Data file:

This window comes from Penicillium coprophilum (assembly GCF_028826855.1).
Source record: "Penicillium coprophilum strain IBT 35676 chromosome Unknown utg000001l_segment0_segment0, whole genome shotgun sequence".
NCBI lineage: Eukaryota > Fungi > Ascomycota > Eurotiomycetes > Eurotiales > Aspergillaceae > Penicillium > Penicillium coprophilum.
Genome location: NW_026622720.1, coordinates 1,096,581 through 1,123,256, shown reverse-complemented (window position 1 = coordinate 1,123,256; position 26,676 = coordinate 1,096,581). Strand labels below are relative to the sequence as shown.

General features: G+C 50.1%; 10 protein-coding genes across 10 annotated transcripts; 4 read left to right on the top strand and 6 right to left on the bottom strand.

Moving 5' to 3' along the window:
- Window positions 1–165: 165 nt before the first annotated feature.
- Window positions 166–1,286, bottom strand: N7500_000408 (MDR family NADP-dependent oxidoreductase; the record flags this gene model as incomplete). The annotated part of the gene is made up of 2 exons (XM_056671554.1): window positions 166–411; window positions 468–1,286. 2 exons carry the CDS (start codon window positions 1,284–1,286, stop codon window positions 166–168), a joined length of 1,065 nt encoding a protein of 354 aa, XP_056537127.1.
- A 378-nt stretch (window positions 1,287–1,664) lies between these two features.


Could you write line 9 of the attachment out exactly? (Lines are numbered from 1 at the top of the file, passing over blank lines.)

- A 378-nt stretch (window positions 1,287–1,664) lies between these two features.